SUNNYVALE, Calif. (KGO) -- It was a trip these girls had never been on. Twenty TechGYRLS club members from Overfelt and Independence High Schools in East San Jose, scored an invitation to Lockheed Martin.
"It was pretty eye-opening, because now I get like a really good feel, about what engineers actually really do," said senior Ahtzirif Flores at Overfelt High School.
On the agenda, special access to the solar array facility where solar panels are made for spacecraft, including the International Space Station.
"I was able to be a part of like what they were doing, like the fact that I was able to push a button, and make the whole solar panel part that spins, like that was cool," said Monica Esquivel of Overfelt High School.
At Lockheed Martin, women make up nearly a quarter of exempt employees, quite an improvement from say, 30 years ago. But company officials say more work needs to be done to attract additional women to the workforce.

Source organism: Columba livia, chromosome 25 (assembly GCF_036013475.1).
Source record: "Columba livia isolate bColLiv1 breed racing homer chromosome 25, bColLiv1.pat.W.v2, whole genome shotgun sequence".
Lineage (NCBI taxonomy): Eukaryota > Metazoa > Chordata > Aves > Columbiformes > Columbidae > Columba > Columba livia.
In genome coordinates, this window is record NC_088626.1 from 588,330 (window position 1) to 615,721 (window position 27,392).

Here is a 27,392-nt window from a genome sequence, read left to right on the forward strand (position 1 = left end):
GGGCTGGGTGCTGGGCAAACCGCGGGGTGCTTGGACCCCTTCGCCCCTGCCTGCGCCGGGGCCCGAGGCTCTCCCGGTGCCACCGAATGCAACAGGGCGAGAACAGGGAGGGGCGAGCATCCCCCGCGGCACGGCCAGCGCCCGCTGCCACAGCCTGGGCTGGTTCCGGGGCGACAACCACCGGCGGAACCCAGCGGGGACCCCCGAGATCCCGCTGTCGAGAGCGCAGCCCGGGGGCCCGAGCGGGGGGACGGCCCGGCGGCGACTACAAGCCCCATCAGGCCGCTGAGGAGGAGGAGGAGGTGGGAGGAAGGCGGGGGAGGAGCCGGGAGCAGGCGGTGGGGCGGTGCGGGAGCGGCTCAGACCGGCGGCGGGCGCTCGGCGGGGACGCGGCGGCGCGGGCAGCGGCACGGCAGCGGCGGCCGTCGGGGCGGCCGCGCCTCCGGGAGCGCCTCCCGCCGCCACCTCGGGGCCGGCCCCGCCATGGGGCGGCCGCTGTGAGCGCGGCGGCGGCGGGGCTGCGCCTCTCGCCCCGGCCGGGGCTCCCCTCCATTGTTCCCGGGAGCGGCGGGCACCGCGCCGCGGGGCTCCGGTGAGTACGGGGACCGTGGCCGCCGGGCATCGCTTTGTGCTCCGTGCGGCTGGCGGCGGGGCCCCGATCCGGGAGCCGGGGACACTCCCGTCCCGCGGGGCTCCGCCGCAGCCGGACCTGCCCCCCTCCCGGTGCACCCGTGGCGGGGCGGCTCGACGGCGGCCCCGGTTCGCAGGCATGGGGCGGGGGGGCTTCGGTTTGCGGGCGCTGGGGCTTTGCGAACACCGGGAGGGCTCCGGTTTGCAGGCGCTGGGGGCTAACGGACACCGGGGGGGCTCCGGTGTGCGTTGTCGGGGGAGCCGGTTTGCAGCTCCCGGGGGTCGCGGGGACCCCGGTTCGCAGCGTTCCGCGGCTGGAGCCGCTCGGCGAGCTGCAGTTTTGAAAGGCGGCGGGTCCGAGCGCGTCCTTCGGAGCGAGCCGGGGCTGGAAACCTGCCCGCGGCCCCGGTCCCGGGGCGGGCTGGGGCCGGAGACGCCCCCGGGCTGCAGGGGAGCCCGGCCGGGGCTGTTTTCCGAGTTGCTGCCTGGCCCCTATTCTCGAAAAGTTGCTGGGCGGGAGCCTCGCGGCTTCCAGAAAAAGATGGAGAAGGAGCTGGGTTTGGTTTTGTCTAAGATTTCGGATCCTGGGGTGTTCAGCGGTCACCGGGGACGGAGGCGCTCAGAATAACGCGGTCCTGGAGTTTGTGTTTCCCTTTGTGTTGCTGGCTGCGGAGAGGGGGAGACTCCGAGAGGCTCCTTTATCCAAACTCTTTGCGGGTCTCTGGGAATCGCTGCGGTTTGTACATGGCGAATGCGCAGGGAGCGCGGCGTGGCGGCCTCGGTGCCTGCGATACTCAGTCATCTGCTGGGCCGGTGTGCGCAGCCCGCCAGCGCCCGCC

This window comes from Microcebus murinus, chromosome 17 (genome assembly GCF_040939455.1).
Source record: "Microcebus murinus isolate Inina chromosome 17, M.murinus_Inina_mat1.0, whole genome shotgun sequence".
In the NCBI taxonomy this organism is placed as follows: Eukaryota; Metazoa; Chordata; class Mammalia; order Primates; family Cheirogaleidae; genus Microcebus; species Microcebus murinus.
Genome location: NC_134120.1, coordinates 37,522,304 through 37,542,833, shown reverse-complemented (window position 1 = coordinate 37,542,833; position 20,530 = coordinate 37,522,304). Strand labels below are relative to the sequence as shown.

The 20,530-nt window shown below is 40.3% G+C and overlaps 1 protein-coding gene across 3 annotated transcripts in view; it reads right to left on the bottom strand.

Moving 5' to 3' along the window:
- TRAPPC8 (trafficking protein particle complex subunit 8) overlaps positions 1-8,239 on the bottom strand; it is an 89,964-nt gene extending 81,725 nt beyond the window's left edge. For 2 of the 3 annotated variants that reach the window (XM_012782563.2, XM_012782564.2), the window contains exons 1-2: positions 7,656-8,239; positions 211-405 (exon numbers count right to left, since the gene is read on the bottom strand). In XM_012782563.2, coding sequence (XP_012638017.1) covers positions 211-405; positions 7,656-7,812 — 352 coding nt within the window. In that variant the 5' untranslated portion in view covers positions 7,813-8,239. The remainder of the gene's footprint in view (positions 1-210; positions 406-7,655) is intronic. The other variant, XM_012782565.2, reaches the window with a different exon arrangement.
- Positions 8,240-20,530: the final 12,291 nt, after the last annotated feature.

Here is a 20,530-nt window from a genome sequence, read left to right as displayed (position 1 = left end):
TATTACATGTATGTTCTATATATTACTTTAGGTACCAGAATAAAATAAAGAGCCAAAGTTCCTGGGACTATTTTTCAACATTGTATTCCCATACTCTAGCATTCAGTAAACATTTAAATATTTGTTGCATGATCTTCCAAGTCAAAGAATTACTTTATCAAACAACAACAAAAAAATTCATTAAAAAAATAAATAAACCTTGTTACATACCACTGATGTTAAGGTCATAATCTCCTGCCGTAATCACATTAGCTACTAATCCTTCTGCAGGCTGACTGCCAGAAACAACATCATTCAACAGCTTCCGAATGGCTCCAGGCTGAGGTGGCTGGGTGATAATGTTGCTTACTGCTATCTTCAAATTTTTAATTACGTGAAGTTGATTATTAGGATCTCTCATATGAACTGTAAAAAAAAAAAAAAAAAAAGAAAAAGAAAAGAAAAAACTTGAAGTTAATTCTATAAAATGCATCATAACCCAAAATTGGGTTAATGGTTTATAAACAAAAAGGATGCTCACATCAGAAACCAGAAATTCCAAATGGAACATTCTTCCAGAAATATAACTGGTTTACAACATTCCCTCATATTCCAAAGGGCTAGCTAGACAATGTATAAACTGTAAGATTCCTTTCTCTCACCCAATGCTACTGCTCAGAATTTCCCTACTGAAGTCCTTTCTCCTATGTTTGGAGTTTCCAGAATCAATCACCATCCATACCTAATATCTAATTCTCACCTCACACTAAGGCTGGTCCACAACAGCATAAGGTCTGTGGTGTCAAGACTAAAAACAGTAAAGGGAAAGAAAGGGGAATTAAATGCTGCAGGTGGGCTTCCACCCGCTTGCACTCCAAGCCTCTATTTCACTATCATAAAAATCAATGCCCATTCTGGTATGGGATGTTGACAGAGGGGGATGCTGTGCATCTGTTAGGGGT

Mark Pasquale is the Vice President of Engineering at Lockheed Martin.
"They'll be the leaders of tomorrow that will then bring the next generation of females to science and technology, and be the engineers that design the next mission to Mars, and the next satellites," said Pasquale.
Students also took part in a paper airplane contest with engineers. It was a unique component designed to stir up some conversation.
"It's easy to say, let's build something, you know, with the simplest materials we can, paper, see how you do, modify it, and see whether you can do better," said engineer Mitsi Andrews of Lockheed Martin.
She had this final piece of advice.
"Don't let peer pressure get to you. When the rest of the girls are no longer interested, it doesn't mean that you have to stop being interested," said Andrews.
Inspiring the next generation of engineers, one conversation at a time.
'TechGYRLS' from San Jose visit Lockheed Martin
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